Technical Leading - LeadDev London 2024

At The Scale Factory we are always learning. Yes, that means the technical side of what we do, but just as important to us is developing our interpersonal skills, our people processes and our work culture. That’s why Craig and I attended LeadDev London a couple of short weeks ago.

Timelapse photo of a London double-decker bus.

Lachlan Gowen / Unsplash

LeadDev is a conference series and community platform aimed at folks leading engineers, developers and other troublesome technical types. The idea is to provide insights, resources, and networking opportunities to help hone skills and share best practice. The takeaways were many and varied from the event this year, but a particular highlight was Dr Cat Hicks spotlighting her work on the ‘AI skill threat’. She and her team at the Developer Success Lab explored the impact of AI-assisted coding on software developers across multiple industries. Specifically the uncertainty and anxiety this can bring. The framework they then propose, based on their empirical research, brings a human-centred approach to dealing with the rapidly changing skills landscape that AI proponents promise. In her talk, Cat highlighted several social science observations and concepts that appear to be at play.

Belief in the 10x engineering unicorn

The first of these was around brilliance beliefs. Developers and engineers tend to have their professional identity bound up in the stereotypical skills and abilities that are associated with the role. More than that, these groups of people identify strongly with the profession itself. This results in an investment in the intuitive sense of what practices, knowledge and beliefs define the role. This can lead to endorsement of field-specific ability beliefs, where people believe success in a field is attributable to an innate special ability, a brilliance. This can become detrimental as contest culture becomes the norm. Individuals seek to prove their innate brilliance, leading to competition and a fear of demonstrating doubt. The brilliance trap describes the cycle that results; seemingly helpful beliefs about performance and potential actually create a culture that discourages people, decreases equity (particularly for women and historically underrepresented groups), and lessens progress.

Everything is cool when you’re part of a team

Thriving culture is posited as a corrective for the negative aspects of contest culture. This is centred around sustainable productivity and effort-focussed collaborative behaviours. The intent should be to foster belonging; a developer or engineer feeling recognized for their technical ability, supported in their learning and accepted in their mistakes. This increases agency and motivation. Alongside belonging a learning culture is also associated with increased productivity and better organizational outcomes. The philosophy here should be of a shared team goal; the expectation that people will learn, fail productively and use those outcomes to drive effective change.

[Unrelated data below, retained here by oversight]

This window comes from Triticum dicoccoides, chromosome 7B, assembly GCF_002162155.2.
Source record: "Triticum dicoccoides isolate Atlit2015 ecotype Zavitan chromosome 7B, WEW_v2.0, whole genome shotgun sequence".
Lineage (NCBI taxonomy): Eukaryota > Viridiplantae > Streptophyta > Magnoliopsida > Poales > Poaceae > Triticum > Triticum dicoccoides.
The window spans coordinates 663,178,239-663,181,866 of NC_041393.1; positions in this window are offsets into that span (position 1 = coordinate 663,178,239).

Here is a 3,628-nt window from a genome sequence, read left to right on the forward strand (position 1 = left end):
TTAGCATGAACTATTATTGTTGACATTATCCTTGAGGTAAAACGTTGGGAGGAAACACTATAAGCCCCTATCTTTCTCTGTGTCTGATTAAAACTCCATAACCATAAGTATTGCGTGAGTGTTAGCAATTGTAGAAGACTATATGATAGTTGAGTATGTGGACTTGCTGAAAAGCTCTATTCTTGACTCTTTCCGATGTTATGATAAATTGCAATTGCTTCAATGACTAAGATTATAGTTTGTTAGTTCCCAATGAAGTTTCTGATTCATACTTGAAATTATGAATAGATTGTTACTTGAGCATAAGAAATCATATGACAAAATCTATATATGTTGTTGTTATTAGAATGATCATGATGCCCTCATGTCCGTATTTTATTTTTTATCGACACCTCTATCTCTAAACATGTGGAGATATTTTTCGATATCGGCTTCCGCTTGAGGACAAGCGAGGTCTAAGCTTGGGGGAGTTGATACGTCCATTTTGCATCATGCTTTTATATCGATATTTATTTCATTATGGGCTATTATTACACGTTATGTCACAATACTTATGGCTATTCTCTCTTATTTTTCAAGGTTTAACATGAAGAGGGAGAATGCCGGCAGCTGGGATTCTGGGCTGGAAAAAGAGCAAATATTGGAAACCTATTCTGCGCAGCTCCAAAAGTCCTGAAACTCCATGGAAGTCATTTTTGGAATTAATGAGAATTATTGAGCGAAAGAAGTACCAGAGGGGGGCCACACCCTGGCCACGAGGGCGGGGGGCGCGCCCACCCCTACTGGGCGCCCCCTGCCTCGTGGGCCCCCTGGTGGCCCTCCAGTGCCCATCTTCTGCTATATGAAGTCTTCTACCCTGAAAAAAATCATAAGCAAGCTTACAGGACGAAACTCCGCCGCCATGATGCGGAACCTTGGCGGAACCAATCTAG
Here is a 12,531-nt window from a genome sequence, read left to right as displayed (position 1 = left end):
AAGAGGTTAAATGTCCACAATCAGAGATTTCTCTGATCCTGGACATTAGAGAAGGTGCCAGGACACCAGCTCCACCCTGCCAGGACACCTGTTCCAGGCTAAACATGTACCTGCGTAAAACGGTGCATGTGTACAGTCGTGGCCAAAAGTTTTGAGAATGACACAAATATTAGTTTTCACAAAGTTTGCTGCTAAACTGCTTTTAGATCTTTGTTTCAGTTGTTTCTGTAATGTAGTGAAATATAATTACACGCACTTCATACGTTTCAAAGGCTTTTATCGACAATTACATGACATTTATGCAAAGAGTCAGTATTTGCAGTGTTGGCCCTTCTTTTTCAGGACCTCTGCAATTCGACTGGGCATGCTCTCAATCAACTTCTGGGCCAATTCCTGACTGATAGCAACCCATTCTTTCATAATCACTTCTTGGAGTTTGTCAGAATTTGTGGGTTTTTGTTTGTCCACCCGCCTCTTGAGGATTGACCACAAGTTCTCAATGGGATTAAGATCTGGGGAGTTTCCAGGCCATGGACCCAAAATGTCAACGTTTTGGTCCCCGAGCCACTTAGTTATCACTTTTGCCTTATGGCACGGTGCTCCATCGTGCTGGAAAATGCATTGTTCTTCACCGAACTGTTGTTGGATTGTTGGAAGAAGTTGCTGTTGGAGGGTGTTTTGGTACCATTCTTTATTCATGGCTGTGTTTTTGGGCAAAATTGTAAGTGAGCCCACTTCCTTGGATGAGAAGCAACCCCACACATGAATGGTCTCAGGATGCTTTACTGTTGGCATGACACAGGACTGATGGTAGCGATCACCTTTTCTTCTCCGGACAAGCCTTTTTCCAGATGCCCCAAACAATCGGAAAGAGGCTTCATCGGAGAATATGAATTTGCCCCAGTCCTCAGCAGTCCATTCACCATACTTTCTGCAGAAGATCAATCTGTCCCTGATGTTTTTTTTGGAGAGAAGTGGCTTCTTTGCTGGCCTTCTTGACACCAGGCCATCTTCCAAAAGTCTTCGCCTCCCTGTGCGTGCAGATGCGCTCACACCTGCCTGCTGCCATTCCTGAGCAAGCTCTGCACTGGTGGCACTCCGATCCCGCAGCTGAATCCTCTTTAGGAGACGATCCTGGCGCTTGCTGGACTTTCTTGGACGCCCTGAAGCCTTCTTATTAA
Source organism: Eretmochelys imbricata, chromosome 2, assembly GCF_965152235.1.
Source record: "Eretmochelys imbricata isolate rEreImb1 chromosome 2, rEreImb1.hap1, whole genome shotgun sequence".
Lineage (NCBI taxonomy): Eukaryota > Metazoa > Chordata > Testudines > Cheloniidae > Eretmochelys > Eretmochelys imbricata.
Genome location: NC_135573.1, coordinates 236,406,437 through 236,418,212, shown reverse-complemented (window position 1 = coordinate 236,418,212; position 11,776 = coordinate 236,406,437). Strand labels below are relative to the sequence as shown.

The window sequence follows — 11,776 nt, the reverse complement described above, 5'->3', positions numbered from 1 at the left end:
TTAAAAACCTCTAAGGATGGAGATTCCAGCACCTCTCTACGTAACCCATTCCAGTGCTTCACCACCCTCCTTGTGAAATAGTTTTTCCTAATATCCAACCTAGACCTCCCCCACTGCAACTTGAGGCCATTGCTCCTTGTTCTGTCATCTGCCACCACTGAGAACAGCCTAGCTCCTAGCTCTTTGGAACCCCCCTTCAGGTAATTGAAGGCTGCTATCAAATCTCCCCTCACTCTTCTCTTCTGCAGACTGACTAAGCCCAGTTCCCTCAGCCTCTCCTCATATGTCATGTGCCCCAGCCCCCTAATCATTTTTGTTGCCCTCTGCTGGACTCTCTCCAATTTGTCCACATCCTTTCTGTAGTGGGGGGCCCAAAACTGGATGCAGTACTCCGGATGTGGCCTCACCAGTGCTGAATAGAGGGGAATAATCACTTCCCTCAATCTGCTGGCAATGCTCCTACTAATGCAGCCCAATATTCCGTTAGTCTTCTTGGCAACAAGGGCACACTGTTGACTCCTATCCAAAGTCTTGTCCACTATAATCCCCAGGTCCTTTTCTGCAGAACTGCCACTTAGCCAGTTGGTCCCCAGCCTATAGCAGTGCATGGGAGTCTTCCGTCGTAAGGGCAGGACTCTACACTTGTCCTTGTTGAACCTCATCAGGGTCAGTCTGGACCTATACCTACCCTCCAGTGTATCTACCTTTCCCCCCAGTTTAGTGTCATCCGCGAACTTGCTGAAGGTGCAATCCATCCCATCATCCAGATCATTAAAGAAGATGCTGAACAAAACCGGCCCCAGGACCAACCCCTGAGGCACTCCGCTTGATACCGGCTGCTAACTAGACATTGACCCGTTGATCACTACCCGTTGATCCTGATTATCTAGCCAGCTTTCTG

It is easy to see the contrast between a contest and thriving culture. On the one hand an (over)work ethic and position become highly valued and can drive negative consequences such as the threat of change to the brilliance paradigm, team dysfunction, disengagement, lower productivity and simple poor wellbeing. On the other hand, by tapping into values of the developer and engineering professions around life-long learning, creativity and collaboration the aim is to enable individuals to thrive, teams to up-skill and share and ultimately organizations to succeed.

Building better

Whilst this evidence based research specifically focussed on the impact of AI-assisted coding, the principles and themes make general sense for the working environments of all technical teams. At The Scale Factory we hire smart people, and operate as AWS experts. How then can the right sort of team and organizational traits be fostered and the brilliance trap avoided? Our focus is on collaborative working, with each other and with clients. We celebrate learning by exposing our own knowledge gaps and sharing regularly with each other. We include everyone and embrace our differences. This paper and the framework proposed by the team provide us with the data that support some of the good things we do, but it also gives us the models and language to allow us to interrogate and iterate to improve in the future.

As ever with conferences, other fascinating presentations were shown, far more than can easily be shared in a single blog post. Check out the LinkedIn posts of attendees for their own highlights. LeadDev also has breakouts to table talks (peer sharing) and coaching. The whole event is well worth a visit, as well as the community being friendly and willing to share. Finally, the paper for the research discussed above can be found here: The New Developer: AI Skill Threat, Identity Change & Developer Thriving in the Transition to AI-Assisted Software Development.

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This blog is written exclusively by The Scale Factory team. We do not accept external contributions.

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